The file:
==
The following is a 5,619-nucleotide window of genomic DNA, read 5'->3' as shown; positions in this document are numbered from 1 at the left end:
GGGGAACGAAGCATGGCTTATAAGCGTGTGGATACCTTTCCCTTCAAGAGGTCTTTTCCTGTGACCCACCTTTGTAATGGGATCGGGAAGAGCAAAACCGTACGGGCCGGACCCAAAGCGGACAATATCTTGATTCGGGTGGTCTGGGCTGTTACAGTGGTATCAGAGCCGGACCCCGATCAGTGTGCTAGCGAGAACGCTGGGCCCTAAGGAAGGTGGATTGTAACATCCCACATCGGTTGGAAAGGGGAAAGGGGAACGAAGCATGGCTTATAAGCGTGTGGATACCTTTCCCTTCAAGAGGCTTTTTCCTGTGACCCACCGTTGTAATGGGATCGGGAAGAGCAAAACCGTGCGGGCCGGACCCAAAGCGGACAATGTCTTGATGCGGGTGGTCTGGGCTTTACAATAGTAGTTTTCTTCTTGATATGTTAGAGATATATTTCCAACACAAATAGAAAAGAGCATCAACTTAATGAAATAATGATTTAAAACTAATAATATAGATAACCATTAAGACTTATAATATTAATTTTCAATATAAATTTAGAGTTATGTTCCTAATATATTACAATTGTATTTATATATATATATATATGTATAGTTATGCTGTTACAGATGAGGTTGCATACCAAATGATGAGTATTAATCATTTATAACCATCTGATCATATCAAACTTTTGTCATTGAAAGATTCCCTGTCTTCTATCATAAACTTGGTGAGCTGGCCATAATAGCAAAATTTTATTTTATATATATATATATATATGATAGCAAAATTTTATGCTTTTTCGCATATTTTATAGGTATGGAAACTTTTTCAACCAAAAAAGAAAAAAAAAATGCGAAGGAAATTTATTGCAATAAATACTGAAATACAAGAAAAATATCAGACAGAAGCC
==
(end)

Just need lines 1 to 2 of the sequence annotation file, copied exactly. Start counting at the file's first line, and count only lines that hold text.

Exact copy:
The following is a 5,619-nucleotide window of genomic DNA, read 5'->3' as shown; positions in this document are numbered from 1 at the left end:
GGGGAACGAAGCATGGCTTATAAGCGTGTGGATACCTTTCCCTTCAAGAGGTCTTTTCCTGTGACCCACCTTTGTAATGGGATCGGGAAGAGCAAAACCGTACGGGCCGGACCCAAAGCGGACAATATCTTGATTCGGGTGGTCTGGGCTGTTACAGTGGTATCAGAGCCGGACCCCGATCAGTGTGCTAGCGAGAACGCTGGGCCCTAAGGAAGGTGGATTGTAACATCCCACATCGGTTGGAAAGGGGAAAGGGGAACGAAGCATGGCTTATAAGCGTGTGGATACCTTTCCCTTCAAGAGGCTTTTTCCTGTGACCCACCGTTGTAATGGGATCGGGAAGAGCAAAACCGTGCGGGCCGGACCCAAAGCGGACAATGTCTTGATGCGGGTGGTCTGGGCTTTACAATAGTAGTTTTCTTCTTGATATGTTAGAGATATATTTCCAACACAAATAGAAAAGAGCATCAACTTAATGAAATAATGATTTAAAACTAATAATATAGATAACCATTAAGACTTATAATATTAATTTTCAATATAAATTTAGAGTTATGTTCCTAATATATTACAATTGTATTTATATATATATATATATGTATAGTTATGCTGTTACAGATGAGGTTGCATACCAAATGATGAGTATTAATCATTTATAACCATCTGATCATATCAAACTTTTGTCATTGAAAGATTCCCTGTCTTCTATCATAAACTTGGTGAGCTGGCCATAATAGCAAAATTTTATTTTATATATATATATATATATGATAGCAAAATTTTATGCTTTTTCGCATATTTTATAGGTATGGAAACTTTTTCAACCAAAAAAGAAAAAAAAAATGCGAAGGAAATTTATTGCAATAAATACTGAAATACAAGAAAAATATCAGACAGAAGCC